What is Gender - based violence?

Gender-based violence is a phenomenon deeply rooted in gender inequality, and continues to be one of the most notable human rights violations within all societies. Gender-based violence is violence directed against a person because of their gender. Both women and men experience gender-based violence but the majority of victims are women and girls.

Gender-based violence and violence against women are terms that are often used interchangeably as it has been widely acknowledged that most gender-based violence is inflicted on women and girls, by men. However, using the ‘gender-based’ aspect is important as it highlights the fact that many forms of violence against women are rooted in power inequalities between women and men.

“Violence against women” is understood as ‘any act of gender-based violence that results in, or is likely to result in, physical, sexual or psychological harm or suffering to women, including threats of such acts, coercion or arbitrary deprivation of liberty, whether occurring in public or in private life’ The United Nations Declaration on the Elimination of Violence against Women (1993) Article 1.

Domestic violence

The Istanbul Convention (Council of Europe, Convention on preventing and combating violence against women and domestic violence), as the benchmark for international legislation on tackling gender-based violence, frames gender-based violence and violence against women as a gendered act which is ‘a violation of human rights and a form of discrimination against women’. Under the Istanbul Convention acts of gender-based violence are emphasised as resulting in ‘physical, sexual, psychological or economic harm or suffering to women, including threats of such acts, coerican or arbitrary deprivation of liberty, whether occuring in public or in private life.’

Domestic violence shall mean all acts of physical, sexual, psychological or economic violence that occur within the family or domestic unit or between former or current spouses or partners, whether or not the perpetrator shares or has shared the same residence with the victim’ (p8, Istanbul Convention 2011)

Intimate Partner Violence

Intimate partner violence refers to any behaviour within an intimate relationship that causes physical, psychological or sexual harm to those in the relationship. The Albanian legislation has recently accepted the notion of IPV, by extending the scope of beneficiaries of the foreseen prevention and protection mechanism by introducing for the first time the concept of intimate relationships DV victim. The introduction of this concept will enable the respective law enforcement agencies to respond to cases where victims are not officially married.

IPV can take many forms and examples include:

  • Acts of physical violence
  • Sexual violence and other forms of sexual coercion
  • Emotional and/or psychological violence
  • Controlling behaviours; restricting access to financial resources, employment, education or medical care.

Domestic violence (DV) or Intimate partner violence (IPV) is a prevalent phenomenon in Albania, and it is the responsibility of the state and individuals to initiate proper actions to stop and prevent it. GADC has addressed the IPV issue since its creation through projects targeting victims, violators, public opinion and institutions.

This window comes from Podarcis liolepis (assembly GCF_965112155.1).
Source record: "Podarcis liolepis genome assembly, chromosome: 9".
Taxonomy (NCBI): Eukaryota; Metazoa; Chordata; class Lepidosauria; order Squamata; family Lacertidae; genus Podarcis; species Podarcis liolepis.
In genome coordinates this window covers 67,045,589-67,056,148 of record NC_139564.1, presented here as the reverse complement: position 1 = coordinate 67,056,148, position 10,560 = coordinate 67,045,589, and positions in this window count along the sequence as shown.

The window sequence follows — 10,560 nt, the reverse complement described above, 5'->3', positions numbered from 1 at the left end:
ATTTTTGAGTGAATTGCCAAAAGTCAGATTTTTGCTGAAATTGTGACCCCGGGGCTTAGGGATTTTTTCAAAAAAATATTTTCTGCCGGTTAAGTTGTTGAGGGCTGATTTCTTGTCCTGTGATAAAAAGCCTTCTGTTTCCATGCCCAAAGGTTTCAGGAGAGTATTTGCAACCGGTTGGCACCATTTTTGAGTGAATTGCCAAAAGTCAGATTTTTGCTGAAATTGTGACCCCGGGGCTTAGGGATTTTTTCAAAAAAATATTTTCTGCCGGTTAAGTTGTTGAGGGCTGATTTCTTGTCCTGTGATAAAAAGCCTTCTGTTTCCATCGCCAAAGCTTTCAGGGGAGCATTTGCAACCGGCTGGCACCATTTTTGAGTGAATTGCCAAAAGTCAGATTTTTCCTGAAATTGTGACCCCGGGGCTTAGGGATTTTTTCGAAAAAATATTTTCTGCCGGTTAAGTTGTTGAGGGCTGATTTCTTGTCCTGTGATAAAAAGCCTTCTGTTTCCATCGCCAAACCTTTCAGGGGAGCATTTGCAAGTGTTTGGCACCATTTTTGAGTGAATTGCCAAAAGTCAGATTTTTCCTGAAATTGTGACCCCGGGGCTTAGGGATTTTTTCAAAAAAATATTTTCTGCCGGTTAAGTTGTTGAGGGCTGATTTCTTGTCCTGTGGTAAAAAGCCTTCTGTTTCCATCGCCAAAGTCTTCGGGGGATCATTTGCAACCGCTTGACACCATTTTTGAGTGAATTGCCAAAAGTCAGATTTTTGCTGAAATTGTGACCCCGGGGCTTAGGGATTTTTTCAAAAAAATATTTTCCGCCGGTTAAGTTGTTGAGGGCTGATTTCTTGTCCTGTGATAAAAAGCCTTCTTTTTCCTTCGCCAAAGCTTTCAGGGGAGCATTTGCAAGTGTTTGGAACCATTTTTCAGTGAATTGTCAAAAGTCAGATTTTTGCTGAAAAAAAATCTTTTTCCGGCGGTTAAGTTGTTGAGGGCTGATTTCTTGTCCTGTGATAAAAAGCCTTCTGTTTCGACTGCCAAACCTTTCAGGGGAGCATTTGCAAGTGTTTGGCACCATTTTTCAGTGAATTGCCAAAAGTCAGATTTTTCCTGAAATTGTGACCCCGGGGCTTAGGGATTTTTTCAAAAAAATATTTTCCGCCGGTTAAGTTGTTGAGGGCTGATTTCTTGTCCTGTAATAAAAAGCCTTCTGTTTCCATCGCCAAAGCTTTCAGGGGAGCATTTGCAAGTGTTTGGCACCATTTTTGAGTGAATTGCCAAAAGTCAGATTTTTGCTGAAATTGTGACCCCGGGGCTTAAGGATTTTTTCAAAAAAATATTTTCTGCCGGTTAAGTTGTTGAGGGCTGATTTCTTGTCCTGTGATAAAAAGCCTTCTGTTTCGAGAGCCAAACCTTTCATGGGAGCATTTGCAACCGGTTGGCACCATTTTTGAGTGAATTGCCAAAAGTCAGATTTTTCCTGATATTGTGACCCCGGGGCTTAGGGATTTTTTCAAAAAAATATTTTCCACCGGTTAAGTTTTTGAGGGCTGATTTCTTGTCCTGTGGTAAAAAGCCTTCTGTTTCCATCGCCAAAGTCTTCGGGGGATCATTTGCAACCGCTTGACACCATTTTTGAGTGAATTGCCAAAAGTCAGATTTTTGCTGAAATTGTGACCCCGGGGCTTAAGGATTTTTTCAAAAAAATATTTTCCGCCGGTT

The work of GADC on violence against women is aligned to the UN and EU Commission recommendations for Albania and the country’s EU accession, which state that the country is in need of institutional mechanisms to tackle gender-based violence, and needs to instigate secondary legislation regarding domestic violence. GADC is committed to push these matters forward.

Gender Based Violence more common than you think

The third National Population Survey “Violence Against Women” (2019) informed that one in two (52.9%) Albanian women have experienced violence during their life time. This study followed the first and second national surveys (2007, 2013) which focussed only on domestic violence. The 2018 Survey in addition to intimate partner domestic violence collects for the first time data on the nature and prevalence of other forms of violence: dating violence, non-partner violence, sexual harassment, stalking and brings forth findings on social norms related to violence against women.

65.8% of surveyed women experienced dating violence during their life-time, 47% have experienced intimate partners domestic violence; 1 in 5 women experienced physical and/or sexual violence and 18.2% of women experienced non-partner violence.

The Survey reveals that 18.1% of women experienced sexual harassment during their life-time and 12.6% of women experienced stalking.

The Survey brings data on the acceptance of violence against women among men and women in Albania. Findings revealed that 1 in 2 women believe violence between a husband and wife is a private matter; and 46.5% of women believe that a woman should tolerate some violence to keep her family together; 26.1% of women believe a woman should be ashamed or embarrassed to talk to anyone if she is raped. The survey data serves to monitor progress on indicators for Sustainable Development Goals 5 and 16 related to violence against women and girls.

All the surveyed women, said that domestic, sexual violence and harassment, and stalking are major concerns for the Albanian society. 83 % believe that it is key for the country to have
laws that protect women and girls from violence in marriage/families and 81 .9% believe that it is necessary to have in place legislation that protects them from sexual assault and rape.

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